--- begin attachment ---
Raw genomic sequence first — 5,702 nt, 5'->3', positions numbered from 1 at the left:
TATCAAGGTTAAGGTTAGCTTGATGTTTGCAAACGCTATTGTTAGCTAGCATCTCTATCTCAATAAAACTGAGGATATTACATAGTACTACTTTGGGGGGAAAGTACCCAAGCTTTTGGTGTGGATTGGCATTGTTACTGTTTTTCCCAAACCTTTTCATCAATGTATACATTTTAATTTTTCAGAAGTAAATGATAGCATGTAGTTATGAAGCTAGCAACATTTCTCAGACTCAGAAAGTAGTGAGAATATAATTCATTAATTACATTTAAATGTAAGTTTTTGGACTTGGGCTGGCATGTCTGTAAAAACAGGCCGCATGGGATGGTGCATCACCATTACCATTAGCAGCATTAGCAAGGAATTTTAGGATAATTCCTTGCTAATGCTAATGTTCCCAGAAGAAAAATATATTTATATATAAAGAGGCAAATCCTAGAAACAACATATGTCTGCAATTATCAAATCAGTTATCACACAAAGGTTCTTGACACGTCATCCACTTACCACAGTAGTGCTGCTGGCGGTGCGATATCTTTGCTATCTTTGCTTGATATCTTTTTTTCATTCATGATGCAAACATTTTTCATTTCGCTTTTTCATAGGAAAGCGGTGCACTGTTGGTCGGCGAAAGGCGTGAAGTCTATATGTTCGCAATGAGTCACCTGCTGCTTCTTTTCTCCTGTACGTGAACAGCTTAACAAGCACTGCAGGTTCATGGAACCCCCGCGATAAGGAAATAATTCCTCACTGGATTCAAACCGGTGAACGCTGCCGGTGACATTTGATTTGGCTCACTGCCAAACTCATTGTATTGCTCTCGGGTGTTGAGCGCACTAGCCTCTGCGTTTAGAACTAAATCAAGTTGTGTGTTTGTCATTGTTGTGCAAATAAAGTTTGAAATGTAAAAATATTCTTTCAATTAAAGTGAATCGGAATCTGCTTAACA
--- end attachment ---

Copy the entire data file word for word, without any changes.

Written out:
Raw genomic sequence first — 5,702 nt, 5'->3', positions numbered from 1 at the left:
TATCAAGGTTAAGGTTAGCTTGATGTTTGCAAACGCTATTGTTAGCTAGCATCTCTATCTCAATAAAACTGAGGATATTACATAGTACTACTTTGGGGGGAAAGTACCCAAGCTTTTGGTGTGGATTGGCATTGTTACTGTTTTTCCCAAACCTTTTCATCAATGTATACATTTTAATTTTTCAGAAGTAAATGATAGCATGTAGTTATGAAGCTAGCAACATTTCTCAGACTCAGAAAGTAGTGAGAATATAATTCATTAATTACATTTAAATGTAAGTTTTTGGACTTGGGCTGGCATGTCTGTAAAAACAGGCCGCATGGGATGGTGCATCACCATTACCATTAGCAGCATTAGCAAGGAATTTTAGGATAATTCCTTGCTAATGCTAATGTTCCCAGAAGAAAAATATATTTATATATAAAGAGGCAAATCCTAGAAACAACATATGTCTGCAATTATCAAATCAGTTATCACACAAAGGTTCTTGACACGTCATCCACTTACCACAGTAGTGCTGCTGGCGGTGCGATATCTTTGCTATCTTTGCTTGATATCTTTTTTTCATTCATGATGCAAACATTTTTCATTTCGCTTTTTCATAGGAAAGCGGTGCACTGTTGGTCGGCGAAAGGCGTGAAGTCTATATGTTCGCAATGAGTCACCTGCTGCTTCTTTTCTCCTGTACGTGAACAGCTTAACAAGCACTGCAGGTTCATGGAACCCCCGCGATAAGGAAATAATTCCTCACTGGATTCAAACCGGTGAACGCTGCCGGTGACATTTGATTTGGCTCACTGCCAAACTCATTGTATTGCTCTCGGGTGTTGAGCGCACTAGCCTCTGCGTTTAGAACTAAATCAAGTTGTGTGTTTGTCATTGTTGTGCAAATAAAGTTTGAAATGTAAAAATATTCTTTCAATTAAAGTGAATCGGAATCTGCTTAACA